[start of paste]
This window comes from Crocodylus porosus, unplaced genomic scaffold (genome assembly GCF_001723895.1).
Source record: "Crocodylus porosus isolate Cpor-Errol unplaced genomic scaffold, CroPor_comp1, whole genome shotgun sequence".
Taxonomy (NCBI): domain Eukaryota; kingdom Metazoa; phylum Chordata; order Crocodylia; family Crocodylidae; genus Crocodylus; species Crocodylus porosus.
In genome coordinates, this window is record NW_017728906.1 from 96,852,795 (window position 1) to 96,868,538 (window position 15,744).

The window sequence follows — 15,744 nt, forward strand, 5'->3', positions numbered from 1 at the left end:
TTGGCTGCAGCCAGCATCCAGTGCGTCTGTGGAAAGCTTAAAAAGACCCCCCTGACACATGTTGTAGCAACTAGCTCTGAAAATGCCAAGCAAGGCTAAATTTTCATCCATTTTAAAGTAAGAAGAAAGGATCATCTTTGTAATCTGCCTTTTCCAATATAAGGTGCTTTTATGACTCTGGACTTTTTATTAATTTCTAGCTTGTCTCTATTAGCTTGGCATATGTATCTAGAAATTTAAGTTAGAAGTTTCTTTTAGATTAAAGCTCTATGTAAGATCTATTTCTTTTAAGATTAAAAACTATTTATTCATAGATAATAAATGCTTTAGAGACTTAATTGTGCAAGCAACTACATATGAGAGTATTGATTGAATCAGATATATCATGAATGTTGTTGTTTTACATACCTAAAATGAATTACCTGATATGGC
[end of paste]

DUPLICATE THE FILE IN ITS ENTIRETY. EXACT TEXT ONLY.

This window comes from Crocodylus porosus, unplaced genomic scaffold (genome assembly GCF_001723895.1).
Source record: "Crocodylus porosus isolate Cpor-Errol unplaced genomic scaffold, CroPor_comp1, whole genome shotgun sequence".
Taxonomy (NCBI): domain Eukaryota; kingdom Metazoa; phylum Chordata; order Crocodylia; family Crocodylidae; genus Crocodylus; species Crocodylus porosus.
In genome coordinates, this window is record NW_017728906.1 from 96,852,795 (window position 1) to 96,868,538 (window position 15,744).

The window sequence follows — 15,744 nt, forward strand, 5'->3', positions numbered from 1 at the left end:
TTGGCTGCAGCCAGCATCCAGTGCGTCTGTGGAAAGCTTAAAAAGACCCCCCTGACACATGTTGTAGCAACTAGCTCTGAAAATGCCAAGCAAGGCTAAATTTTCATCCATTTTAAAGTAAGAAGAAAGGATCATCTTTGTAATCTGCCTTTTCCAATATAAGGTGCTTTTATGACTCTGGACTTTTTATTAATTTCTAGCTTGTCTCTATTAGCTTGGCATATGTATCTAGAAATTTAAGTTAGAAGTTTCTTTTAGATTAAAGCTCTATGTAAGATCTATTTCTTTTAAGATTAAAAACTATTTATTCATAGATAATAAATGCTTTAGAGACTTAATTGTGCAAGCAACTACATATGAGAGTATTGATTGAATCAGATATATCATGAATGTTGTTGTTTTACATACCTAAAATGAATTACCTGATATGGC